2018 Conference: Discover Grand Rapids!

submitted by Audrey Farrell
 

    

                                                                          

  

Get ready for the 2018 APMM Conference in Grand Rapids, Michigan!

 

Grand Rapids is the second largest city in Michigan and is located on the Grand River, 30 miles east of Lake Michigan. It’s a city on the leading edge of art, culture, dining, and entertainment with a very walkable downtown packed with more than 90 restaurants, clubs, craft breweries, coffee shops, theaters, and museums.

Did we mention BEER? Grand Rapids is known as BEER CITY, USA. The Beer City Ale Trail has 40 plus breweries which means more craft beer per square mile than anywhere else!

 

Beer City, USA (photo credit: Experience Grand Rapids)

 

Where are the rapids in Grand Rapids? Sorry, they no longer exist. The city of Grand Rapids developed on the banks of the Grand River, where there once was a set of rapids at an altitude of 610 feet above sea level. More than one hundred years ago, the fast moving water was dammed to control the flow of water and now the river is relatively serene.

 

1868 Historical Map of Grand Rapids (Wikipedia)

 

Grand Rapids is a historic furniture-manufacturing center and was once called “Furniture City.” It started out as a big lumber town where logs were floated down the river, but the city eventually became known for its fine wood furniture.  In 1876, Grand Rapids furniture manufacturers exhibited their products at the Centennial Exposition in Philadelphia. Hundreds of thousands of people visited the Exposition. There, Grand Rapids was recognized as a leader in furniture production, sparking the Colonial Revival movement in furniture. Colonial Revival featured well-made reproductions of American and English 18th and early 19th century styles. Grand Rapids is now home to five of the world’s leading office furniture companies.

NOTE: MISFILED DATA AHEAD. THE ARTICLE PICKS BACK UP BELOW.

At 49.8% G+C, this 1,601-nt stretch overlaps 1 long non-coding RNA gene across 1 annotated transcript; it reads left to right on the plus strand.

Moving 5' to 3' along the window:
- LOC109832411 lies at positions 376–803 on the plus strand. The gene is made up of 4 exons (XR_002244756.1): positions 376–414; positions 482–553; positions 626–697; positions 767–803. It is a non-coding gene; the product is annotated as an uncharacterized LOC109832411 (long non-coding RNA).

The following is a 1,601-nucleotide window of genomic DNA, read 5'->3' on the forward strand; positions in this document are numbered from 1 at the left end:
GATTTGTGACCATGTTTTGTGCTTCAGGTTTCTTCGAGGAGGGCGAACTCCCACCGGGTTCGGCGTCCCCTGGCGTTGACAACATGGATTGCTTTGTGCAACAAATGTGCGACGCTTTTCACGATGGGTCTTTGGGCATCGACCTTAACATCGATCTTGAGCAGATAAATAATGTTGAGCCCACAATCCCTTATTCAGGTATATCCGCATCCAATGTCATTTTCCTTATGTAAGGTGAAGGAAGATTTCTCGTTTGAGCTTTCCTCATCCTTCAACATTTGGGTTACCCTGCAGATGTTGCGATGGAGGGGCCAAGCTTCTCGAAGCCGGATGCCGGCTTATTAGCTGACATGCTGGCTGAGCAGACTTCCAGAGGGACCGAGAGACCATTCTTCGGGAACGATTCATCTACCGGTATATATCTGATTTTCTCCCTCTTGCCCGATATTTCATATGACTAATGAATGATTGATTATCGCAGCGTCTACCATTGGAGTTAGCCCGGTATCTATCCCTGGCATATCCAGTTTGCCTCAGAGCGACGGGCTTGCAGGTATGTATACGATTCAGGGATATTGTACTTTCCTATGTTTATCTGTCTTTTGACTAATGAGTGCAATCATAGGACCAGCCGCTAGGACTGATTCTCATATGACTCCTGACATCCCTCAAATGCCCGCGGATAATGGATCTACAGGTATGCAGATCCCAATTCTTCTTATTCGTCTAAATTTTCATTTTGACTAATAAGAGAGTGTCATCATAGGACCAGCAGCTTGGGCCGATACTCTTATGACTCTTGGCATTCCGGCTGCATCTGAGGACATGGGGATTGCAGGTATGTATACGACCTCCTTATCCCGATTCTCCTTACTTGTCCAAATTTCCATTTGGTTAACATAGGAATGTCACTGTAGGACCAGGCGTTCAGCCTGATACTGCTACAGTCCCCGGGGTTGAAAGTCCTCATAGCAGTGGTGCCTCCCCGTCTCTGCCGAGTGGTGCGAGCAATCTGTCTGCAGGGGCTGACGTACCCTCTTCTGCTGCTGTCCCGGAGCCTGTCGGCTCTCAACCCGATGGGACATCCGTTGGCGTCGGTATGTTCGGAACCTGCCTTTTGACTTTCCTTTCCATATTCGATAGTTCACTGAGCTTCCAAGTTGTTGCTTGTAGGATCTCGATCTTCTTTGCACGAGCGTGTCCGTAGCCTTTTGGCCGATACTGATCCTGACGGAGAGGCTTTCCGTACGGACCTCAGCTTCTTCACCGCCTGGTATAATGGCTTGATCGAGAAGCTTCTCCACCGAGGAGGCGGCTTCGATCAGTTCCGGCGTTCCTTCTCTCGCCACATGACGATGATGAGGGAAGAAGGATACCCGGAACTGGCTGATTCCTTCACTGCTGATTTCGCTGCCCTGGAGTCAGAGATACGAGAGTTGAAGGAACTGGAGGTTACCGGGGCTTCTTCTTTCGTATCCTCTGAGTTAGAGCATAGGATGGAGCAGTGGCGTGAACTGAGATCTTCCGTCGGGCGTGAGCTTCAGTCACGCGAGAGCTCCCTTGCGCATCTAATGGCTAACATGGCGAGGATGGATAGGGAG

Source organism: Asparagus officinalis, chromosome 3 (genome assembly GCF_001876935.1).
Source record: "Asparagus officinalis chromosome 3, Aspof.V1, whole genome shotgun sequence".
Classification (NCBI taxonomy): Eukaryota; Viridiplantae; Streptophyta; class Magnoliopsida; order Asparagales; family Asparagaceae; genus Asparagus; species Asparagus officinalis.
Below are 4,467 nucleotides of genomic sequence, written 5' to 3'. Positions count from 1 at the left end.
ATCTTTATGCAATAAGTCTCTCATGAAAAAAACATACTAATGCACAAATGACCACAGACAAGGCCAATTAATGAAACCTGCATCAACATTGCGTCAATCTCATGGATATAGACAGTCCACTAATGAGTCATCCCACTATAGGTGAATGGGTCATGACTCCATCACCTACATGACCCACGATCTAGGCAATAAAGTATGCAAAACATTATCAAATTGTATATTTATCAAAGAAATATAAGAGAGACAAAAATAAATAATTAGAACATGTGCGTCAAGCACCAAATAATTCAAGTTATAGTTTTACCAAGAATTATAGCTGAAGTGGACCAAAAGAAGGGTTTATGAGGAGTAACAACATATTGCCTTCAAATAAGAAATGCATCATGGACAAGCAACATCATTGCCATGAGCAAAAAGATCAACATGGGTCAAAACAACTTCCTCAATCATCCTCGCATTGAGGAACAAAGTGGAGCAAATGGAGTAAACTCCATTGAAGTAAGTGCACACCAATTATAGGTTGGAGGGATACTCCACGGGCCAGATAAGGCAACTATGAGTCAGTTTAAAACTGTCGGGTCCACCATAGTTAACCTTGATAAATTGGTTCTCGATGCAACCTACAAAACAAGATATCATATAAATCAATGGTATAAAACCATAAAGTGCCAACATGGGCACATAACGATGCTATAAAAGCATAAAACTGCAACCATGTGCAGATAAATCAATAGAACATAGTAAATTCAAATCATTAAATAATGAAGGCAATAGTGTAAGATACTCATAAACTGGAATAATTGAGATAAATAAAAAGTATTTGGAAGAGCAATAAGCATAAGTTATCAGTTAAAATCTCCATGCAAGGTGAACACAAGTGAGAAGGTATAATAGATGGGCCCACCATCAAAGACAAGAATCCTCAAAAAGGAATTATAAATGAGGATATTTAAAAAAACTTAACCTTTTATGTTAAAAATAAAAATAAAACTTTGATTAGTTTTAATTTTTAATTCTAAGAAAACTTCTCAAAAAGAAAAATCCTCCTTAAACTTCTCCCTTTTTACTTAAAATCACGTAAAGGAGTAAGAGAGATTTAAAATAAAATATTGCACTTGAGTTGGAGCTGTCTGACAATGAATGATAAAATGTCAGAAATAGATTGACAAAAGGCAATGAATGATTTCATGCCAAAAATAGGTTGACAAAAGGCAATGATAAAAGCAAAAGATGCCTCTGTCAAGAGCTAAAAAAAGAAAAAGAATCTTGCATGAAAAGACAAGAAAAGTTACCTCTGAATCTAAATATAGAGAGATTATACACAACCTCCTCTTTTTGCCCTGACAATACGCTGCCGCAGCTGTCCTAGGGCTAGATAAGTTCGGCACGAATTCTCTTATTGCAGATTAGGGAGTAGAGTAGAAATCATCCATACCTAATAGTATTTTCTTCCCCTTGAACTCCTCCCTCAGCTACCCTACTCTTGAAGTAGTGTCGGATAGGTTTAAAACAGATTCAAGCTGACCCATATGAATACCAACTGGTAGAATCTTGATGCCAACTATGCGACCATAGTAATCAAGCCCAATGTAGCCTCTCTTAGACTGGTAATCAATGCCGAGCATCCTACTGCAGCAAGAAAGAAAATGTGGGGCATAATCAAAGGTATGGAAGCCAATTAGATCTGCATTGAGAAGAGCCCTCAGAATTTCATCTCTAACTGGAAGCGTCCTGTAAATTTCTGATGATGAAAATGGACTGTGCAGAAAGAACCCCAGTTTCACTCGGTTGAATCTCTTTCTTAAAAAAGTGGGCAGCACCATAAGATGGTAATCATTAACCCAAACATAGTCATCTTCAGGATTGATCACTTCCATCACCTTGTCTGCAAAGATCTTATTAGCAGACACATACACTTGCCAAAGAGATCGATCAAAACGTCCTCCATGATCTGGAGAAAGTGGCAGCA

Historical Photo of Grand Rapids Chair Factory (credit: www.furniturecityhistory.org)
 
 

Grand Rapids has one of the largest urban historic districts in the US. HERITAGE HILL is the first “neighborhood” of the city, containing 1,300 homes of more than 60 architectural styles dating from 1848. 

 

Victorian House in the Heritage Hills Historic District (photo credit: Kent county at English Wikipedia)
 

 

The most architecturally significant house in the Heritage Hill neighborhood has to be the MEYER MAY HOUSE. The Meyer May House was designed by Frank Lloyd Wright in 1908. It was commissioned by a local merchant, Meyer May who owned a men’s clothing store named, “May’s of Michigan”. The Prairie-style house has original furnishings and faithfully executed reproductions. It is a rare opportunity to experience a Prairie House exactly as Frank Lloyd Wright intended. The house has 108 leaded glass windows and skylights designed by Wright in his very distinctive creative style. It is the most completely restored Frank Lloyd Wright house including landscaping, light fixtures, carpets, and linens… all designed by Wright.

 

     

Art Glass Windows by Frank Lloyd Wright  (photo credit: Meyer May House, Steelcase)
 
 

The Meyer May House was bought and restored by Steelcase in 1987. Steelcase, originally called Metal Office Furniture Company, had consulted with Frank Lloyd Wright in 1936 to develop new forms of desks and chairs, or “modular units” for the Johnson Wax Building in Racine, Wisconsin. The house is now open to the public for tours on Sundays, Tuesdays and Thursdays.

 

Meyer May House, designed by Frank Lloyd Wright  (photo credit: Meyer May House, Steelcase)

 

Modular Unit - collaboration between Frank Lloyd Wright and Metal Office Furniture Company (photo credit: Steelcase)